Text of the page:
Tuesday, March 20, 2018

Family Research Council tries to paint Pompeo's apocalyptic view as mainstream Christianity

Trump's Secretary of State pick Mike Pompeo has an apocalyptic religious view of Christianity.

There have been genuine concerns asked about Mike Pompeo, the man Trump picked to be his newest Secretary of State. A lot of these concerns have focused on his long history of opposing LGBTQ equality.  But now an online article at Vox has raised questions about how his evangelical faith could complicate the duties of Secretary of State, should Pompeo be confirmed.

Apparently, the article has caused such a stir that the  Family Research Council has attacked Vox. The group seeks make Pompeo sound more palpable, even at the expense of distorting the article.


President Trump's cabinet (like America's population) has a high percentage of Christians, so it shouldn't come as a surprise when he nominates another. Tell that to the liberals at Vox, who are quite beside themselves to learn that Mike Pompeo, Trump's pick for Secretary of State, is not only a Christian -- but actually thinks like one!

"That Pompeo is an evangelical Christian is, on its face, not particularly notable; 25 percent of Americans are," Tara Isabella Burton writes. "But Pompeo's specific brand of evangelical Christianity, with its insistence on seeing Muslim-Christian relations as an apocalyptic holy war, makes him an unnerving choice for such a senior foreign policy position." Then, as if it were breaking news, she informs readers that Pompeo has told people, "Jesus Christ ... is the only solution for our world."

Conservatives poked their share of fun at the website for its shock. "Vox scoop: Mike Pompeo is a Christian," one man joked on Twitter. "Local Christian is a Christian," said another. "Follower of Christ says something followers of Christ typically say," posted one. The jabs went on and on. One reader told the outlet that it might want to consider hiring an observant Christian so that they can spare themselves this kind of embarrassment. "Um, this is just kind of mainstream Christian theology."

 . . . Extremists will say Christians have three options: leave their faith at home, hide it, or have no faith. But that's a religious test -- the very kind our Founders specifically discouraged in Article VI of the Constitution. "No Religious Test shall ever be required as a Qualification to any Officer or public Trust under the United States," it states -- as clearly today as it did in 1787. Fortunately for Mike Pompeo, the American people are onto this strategy. After the unfair treatment of Russell Vought and Judge Amy Barrett, Vox's warnings won't be taken nearly as seriously as their underlying message that these anti-religion extremists are sending: Christians aren't welcome in public service.

Exact passages from the Vox article;

During his tenure as CIA director, and before that as a member of the House of Representatives, Pompeo has consistently used language that casts the war on terrorism as a cosmic divine battle of good and evil. He’s referred to Islamic terrorists as destined to “continue to press against us until we make sure that we pray and stand and fight and make sure that we know that Jesus Christ is our savior is truly the only solution for our world.”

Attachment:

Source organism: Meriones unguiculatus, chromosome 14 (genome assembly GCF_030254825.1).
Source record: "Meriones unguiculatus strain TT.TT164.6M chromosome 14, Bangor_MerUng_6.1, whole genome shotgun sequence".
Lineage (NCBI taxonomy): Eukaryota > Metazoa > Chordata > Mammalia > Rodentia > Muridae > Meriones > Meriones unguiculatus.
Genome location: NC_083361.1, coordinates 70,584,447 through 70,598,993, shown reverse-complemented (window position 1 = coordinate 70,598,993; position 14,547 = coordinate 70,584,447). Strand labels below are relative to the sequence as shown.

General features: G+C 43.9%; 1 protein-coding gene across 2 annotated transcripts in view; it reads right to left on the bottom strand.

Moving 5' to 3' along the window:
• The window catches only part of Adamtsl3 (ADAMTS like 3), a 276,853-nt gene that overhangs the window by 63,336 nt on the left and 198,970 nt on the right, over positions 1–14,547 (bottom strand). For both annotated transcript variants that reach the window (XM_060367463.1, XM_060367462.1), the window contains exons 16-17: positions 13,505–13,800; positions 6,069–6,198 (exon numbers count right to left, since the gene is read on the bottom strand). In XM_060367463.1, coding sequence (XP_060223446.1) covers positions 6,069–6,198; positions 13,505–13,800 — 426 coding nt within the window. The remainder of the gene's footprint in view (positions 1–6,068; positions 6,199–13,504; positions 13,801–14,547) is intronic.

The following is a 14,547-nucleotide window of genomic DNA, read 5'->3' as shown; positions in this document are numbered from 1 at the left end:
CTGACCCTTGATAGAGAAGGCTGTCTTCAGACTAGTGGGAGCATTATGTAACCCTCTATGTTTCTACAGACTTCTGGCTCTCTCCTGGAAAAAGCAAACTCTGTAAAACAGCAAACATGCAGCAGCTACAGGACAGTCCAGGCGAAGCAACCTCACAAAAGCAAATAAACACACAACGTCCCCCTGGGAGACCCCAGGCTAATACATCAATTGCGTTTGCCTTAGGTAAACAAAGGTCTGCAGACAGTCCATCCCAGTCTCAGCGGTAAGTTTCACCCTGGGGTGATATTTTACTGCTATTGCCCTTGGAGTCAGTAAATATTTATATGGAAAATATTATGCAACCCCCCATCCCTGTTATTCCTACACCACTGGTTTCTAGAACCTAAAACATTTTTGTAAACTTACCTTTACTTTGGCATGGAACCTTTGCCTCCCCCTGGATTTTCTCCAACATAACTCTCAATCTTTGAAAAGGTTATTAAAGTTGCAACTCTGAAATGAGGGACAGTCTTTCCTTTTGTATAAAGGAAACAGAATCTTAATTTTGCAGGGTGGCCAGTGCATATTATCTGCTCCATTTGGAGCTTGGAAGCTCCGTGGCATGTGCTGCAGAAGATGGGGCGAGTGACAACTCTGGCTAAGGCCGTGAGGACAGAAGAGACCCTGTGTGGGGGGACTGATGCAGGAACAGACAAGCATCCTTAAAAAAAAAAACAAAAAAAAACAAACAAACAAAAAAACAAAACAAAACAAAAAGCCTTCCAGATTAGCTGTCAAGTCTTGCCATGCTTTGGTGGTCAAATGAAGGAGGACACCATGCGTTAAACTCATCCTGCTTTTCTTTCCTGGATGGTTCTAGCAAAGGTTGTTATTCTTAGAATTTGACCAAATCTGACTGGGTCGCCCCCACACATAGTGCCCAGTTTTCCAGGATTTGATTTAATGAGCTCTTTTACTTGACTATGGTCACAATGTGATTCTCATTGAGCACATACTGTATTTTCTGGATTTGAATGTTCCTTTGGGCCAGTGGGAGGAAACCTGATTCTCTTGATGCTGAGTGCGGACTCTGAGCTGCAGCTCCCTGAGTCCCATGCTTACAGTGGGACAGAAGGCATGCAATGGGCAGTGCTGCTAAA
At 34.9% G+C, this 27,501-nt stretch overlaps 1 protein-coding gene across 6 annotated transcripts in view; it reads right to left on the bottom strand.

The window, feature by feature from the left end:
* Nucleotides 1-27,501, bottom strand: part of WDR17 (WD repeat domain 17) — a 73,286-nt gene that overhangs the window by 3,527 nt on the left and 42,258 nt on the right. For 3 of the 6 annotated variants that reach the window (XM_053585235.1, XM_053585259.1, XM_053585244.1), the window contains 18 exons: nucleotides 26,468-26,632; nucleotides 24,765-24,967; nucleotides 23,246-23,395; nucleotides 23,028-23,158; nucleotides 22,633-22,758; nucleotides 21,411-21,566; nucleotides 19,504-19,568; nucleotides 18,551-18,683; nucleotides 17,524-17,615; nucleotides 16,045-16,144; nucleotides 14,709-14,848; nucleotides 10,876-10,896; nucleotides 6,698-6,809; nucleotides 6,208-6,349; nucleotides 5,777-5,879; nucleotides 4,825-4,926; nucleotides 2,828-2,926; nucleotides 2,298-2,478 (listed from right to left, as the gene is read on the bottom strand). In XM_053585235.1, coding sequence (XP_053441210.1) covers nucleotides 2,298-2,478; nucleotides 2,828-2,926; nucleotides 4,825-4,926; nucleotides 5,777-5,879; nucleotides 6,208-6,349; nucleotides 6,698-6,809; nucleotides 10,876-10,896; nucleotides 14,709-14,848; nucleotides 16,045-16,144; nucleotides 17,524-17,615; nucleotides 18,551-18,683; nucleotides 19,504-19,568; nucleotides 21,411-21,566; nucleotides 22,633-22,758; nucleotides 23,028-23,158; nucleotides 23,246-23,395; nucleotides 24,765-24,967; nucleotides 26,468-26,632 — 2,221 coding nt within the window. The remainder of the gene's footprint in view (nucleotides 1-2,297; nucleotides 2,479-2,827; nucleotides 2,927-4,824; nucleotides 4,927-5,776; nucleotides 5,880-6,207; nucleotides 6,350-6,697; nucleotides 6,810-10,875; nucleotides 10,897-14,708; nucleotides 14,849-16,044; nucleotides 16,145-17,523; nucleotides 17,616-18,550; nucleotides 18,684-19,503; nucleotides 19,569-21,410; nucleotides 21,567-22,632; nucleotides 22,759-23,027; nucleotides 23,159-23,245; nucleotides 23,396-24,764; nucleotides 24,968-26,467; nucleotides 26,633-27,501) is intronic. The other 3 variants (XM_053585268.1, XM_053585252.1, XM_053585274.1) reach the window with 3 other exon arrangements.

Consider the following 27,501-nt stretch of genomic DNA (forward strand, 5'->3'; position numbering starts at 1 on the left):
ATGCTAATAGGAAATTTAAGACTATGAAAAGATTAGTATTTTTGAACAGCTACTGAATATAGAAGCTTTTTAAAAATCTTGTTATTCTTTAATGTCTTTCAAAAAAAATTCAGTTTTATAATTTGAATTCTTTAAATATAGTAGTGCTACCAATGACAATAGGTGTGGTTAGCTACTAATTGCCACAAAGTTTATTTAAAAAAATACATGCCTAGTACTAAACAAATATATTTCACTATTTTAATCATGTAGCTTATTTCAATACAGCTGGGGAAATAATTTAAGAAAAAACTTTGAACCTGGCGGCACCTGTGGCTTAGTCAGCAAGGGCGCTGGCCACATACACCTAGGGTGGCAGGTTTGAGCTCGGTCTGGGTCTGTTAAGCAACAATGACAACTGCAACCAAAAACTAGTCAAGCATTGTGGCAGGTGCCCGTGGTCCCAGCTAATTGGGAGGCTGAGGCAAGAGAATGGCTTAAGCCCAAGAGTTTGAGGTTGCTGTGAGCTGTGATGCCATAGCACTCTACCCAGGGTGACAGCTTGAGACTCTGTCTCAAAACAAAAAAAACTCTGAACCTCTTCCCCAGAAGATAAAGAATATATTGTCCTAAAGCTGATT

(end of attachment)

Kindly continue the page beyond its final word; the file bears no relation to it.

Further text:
Pompeo clarified that only a small percentage of Muslims were, in fact, terrorists (although in a 2013 speech, he called them potentially complicit in terrorism). Still, his language echoes a wider point: that the war against terrorism can be fought, in part, with Christian faith.

. . . Pompeo’s specific brand of dualistic, evangelical faith — dividing the geopolitical into good and evil — and the office of secretary of state may be at odds.”

For Pompeo, American patriotism and a narrowly defined brand of Christian pugilism are inextricable from one another. He’s not subtle about it, either. “To worship our Lord and celebrate our nation at the same place is not only our right,” he told attendees at a Kansas rally in 2015, “it is our duty.” He added that politics is “a never-ending struggle ... until the rapture.””

Pompeo’s reference to the rapture here is particularly noteworthy. The rapture is a distinctively American fringe theology that says Christians will be taken up, or “raptured,” into heaven at the onset of the end times.”

. . . For many evangelicals, apocalyptic “good versus evil” battles, particularly centered over the “Holy Land” of the Middle East, are signs that the longed-for end may be at hand.”

Pompeo’s faith, in other words, has a direct impact on how he views foreign policy — something his rhetoric has consistently demonstrated throughout his career. He’s frequently (and rightly) been criticized for being Islamophobic, but it’s worth noting that his antipathy to Islam isn’t just problematic for its own sake. It also embraces the idea of a catastrophic “final battle” that every government on the planet should want to avoid.”

The Vox article isn't attacking Pompeo for being a Christian. What it does is create a justifiable argument that Pompeo has an extremely apocalyptic religious view of the world which may not be conducive to someone serving as Secretary of State. It is a good question to ponder in view of the paper trail of his words.

And no, in spite of what FRC tries to press upon us, Pompeo's view is not mainstream Christianity. Yet again it is a shining example of right-wing conservative white evangelicals bogarting the argument about religion while attempting to play the victim.

No comments: